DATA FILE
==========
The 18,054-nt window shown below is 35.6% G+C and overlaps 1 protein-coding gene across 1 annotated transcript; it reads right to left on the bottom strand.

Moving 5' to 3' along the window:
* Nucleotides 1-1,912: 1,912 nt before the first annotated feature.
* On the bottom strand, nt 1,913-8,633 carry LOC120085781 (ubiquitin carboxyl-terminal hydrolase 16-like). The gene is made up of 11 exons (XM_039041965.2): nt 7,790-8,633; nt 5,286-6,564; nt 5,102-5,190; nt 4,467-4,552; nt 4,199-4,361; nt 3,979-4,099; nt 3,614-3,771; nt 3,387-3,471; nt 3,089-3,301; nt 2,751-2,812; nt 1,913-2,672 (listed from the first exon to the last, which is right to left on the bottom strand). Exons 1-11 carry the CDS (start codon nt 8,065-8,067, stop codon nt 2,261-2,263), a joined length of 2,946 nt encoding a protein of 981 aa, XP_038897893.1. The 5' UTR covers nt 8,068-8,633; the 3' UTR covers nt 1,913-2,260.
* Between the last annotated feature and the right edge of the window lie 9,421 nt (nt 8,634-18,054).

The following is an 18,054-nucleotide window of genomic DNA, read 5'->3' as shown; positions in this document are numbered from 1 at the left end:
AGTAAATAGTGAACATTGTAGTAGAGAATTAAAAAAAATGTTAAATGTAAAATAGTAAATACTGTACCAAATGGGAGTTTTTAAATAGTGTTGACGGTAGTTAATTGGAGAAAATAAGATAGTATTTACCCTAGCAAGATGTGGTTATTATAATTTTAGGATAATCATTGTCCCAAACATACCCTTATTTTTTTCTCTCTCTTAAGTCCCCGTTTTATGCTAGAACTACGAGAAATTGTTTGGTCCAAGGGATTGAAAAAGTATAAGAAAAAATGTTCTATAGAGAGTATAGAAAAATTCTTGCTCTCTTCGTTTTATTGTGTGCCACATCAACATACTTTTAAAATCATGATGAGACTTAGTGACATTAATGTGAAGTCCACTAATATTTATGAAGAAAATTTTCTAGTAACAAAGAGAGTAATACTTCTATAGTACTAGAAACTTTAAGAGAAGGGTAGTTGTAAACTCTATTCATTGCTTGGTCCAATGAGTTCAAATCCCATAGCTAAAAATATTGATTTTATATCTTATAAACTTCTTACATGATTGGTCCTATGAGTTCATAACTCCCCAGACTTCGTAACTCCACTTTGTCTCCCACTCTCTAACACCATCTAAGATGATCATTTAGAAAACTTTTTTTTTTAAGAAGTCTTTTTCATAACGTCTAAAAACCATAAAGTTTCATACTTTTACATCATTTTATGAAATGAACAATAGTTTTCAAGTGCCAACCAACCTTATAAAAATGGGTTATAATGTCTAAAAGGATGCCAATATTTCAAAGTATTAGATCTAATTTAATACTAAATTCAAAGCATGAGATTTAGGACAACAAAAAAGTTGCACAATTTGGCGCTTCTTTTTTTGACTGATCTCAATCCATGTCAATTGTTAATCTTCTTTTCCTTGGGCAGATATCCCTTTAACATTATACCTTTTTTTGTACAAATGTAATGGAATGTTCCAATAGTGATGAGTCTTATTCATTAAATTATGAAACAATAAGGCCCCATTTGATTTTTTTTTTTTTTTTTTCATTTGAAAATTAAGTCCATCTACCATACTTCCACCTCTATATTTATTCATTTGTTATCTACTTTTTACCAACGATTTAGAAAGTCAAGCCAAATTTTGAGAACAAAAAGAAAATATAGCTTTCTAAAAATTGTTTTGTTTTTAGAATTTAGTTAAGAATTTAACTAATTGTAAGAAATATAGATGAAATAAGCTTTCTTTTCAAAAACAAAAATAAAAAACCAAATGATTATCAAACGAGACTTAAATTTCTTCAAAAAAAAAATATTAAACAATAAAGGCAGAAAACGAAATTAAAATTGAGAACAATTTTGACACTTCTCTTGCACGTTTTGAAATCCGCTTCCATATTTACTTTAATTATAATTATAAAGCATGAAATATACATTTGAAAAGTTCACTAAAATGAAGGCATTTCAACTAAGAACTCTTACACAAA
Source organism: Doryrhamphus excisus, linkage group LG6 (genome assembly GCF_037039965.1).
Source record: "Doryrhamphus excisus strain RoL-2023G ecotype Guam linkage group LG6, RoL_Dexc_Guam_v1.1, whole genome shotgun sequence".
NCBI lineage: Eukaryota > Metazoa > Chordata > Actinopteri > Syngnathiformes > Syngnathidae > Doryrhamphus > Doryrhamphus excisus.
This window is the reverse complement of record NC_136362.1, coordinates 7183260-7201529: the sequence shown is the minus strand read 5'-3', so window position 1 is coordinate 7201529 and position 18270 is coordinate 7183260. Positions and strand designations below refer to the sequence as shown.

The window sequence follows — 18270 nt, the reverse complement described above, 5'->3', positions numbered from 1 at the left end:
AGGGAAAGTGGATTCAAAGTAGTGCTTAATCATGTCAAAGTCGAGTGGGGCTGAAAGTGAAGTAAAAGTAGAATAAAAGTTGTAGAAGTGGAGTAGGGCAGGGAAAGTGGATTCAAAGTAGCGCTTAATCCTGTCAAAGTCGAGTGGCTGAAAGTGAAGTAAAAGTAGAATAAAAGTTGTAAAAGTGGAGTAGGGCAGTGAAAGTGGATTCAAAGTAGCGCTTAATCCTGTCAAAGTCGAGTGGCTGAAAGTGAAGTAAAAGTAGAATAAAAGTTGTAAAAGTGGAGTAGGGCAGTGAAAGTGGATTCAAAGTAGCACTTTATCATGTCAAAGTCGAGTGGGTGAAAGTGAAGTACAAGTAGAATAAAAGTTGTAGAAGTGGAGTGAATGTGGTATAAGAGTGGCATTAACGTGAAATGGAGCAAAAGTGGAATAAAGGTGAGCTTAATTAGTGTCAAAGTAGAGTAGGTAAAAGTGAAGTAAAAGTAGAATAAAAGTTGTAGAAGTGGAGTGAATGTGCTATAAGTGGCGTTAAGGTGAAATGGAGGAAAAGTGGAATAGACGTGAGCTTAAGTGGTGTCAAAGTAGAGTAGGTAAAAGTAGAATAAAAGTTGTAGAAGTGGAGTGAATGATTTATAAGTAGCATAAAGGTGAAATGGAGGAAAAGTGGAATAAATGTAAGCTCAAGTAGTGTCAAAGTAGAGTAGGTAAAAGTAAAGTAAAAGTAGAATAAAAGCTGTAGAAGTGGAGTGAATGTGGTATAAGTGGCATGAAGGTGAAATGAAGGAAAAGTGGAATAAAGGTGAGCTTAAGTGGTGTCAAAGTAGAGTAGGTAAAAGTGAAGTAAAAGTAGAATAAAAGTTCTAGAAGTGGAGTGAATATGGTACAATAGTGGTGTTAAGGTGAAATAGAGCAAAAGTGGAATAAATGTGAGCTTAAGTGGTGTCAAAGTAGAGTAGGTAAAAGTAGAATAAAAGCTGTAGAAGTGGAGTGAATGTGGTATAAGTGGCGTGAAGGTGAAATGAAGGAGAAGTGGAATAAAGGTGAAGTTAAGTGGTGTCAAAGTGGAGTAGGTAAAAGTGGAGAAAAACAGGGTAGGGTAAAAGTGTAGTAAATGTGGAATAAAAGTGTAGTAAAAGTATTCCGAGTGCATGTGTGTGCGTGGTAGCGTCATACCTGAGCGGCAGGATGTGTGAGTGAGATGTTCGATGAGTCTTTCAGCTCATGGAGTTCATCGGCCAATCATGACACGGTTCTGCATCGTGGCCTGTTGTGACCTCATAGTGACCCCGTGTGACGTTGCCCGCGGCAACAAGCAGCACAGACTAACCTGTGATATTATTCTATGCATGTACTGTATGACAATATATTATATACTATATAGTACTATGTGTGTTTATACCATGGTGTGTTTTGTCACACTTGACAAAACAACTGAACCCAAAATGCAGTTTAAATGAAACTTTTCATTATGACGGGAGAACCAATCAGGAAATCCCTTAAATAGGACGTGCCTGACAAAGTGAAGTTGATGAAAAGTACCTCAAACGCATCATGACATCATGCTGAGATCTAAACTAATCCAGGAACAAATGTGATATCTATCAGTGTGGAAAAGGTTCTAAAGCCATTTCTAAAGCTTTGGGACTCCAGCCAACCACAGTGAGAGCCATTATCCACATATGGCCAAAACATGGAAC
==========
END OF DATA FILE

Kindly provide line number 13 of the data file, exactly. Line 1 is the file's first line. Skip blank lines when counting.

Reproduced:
AGGGAAAGTGGATTCAAAGTAGTGCTTAATCATGTCAAAGTCGAGTGGGGCTGAAAGTGAAGTAAAAGTAGAATAAAAGTTGTAGAAGTGGAGTAGGGCAGGGAAAGTGGATTCAAAGTAGCGCTTAATCCTGTCAAAGTCGAGTGGCTGAAAGTGAAGTAAAAGTAGAATAAAAGTTGTAAAAGTGGAGTAGGGCAGTGAAAGTGGATTCAAAGTAGCGCTTAATCCTGTCAAAGTCGAGTGGCTGAAAGTGAAGTAAAAGTAGAATAAAAGTTGTAAAAGTGGAGTAGGGCAGTGAAAGTGGATTCAAAGTAGCACTTTATCATGTCAAAGTCGAGTGGGTGAAAGTGAAGTACAAGTAGAATAAAAGTTGTAGAAGTGGAGTGAATGTGGTATAAGAGTGGCATTAACGTGAAATGGAGCAAAAGTGGAATAAAGGTGAGCTTAATTAGTGTCAAAGTAGAGTAGGTAAAAGTGAAGTAAAAGTAGAATAAAAGTTGTAGAAGTGGAGTGAATGTGCTATAAGTGGCGTTAAGGTGAAATGGAGGAAAAGTGGAATAGACGTGAGCTTAAGTGGTGTCAAAGTAGAGTAGGTAAAAGTAGAATAAAAGTTGTAGAAGTGGAGTGAATGATTTATAAGTAGCATAAAGGTGAAATGGAGGAAAAGTGGAATAAATGTAAGCTCAAGTAGTGTCAAAGTAGAGTAGGTAAAAGTAAAGTAAAAGTAGAATAAAAGCTGTAGAAGTGGAGTGAATGTGGTATAAGTGGCATGAAGGTGAAATGAAGGAAAAGTGGAATAAAGGTGAGCTTAAGTGGTGTCAAAGTAGAGTAGGTAAAAGTGAAGTAAAAGTAGAATAAAAGTTCTAGAAGTGGAGTGAATATGGTACAATAGTGGTGTTAAGGTGAAATAGAGCAAAAGTGGAATAAATGTGAGCTTAAGTGGTGTCAAAGTAGAGTAGGTAAAAGTAGAATAAAAGCTGTAGAAGTGGAGTGAATGTGGTATAAGTGGCGTGAAGGTGAAATGAAGGAGAAGTGGAATAAAGGTGAAGTTAAGTGGTGTCAAAGTGGAGTAGGTAAAAGTGGAGAAAAACAGGGTAGGGTAAAAGTGTAGTAAATGTGGAATAAAAGTGTAGTAAAAGTATTCCGAGTGCATGTGTGTGCGTGGTAGCGTCATACCTGAGCGGCAGGATGTGTGAGTGAGATGTTCGATGAGTCTTTCAGCTCATGGAGTTCATCGGCCAATCATGACACGGTTCTGCATCGTGGCCTGTTGTGACCTCATAGTGACCCCGTGTGACGTTGCCCGCGGCAACAAGCAGCACAGACTAACCTGTGATATTATTCTATGCATGTACTGTATGACAATATATTATATACTATATAGTACTATGTGTGTTTATACCATGGTGTGTTTTGTCACACTTGACAAAACAACTGAACCCAAAATGCAGTTTAAATGAAACTTTTCATTATGACGGGAGAACCAATCAGGAAATCCCTTAAATAGGACGTGCCTGACAAAGTGAAGTTGATGAAAAGTACCTCAAACGCATCATGACATCATGCTGAGATCTAAACTAATCCAGGAACAAATGTGATATCTATCAGTGTGGAAAAGGTTCTAAAGCCATTTCTAAAGCTTTGGGACTCCAGCCAACCACAGTGAGAGCCATTATCCACATATGGCCAAAACATGGAAC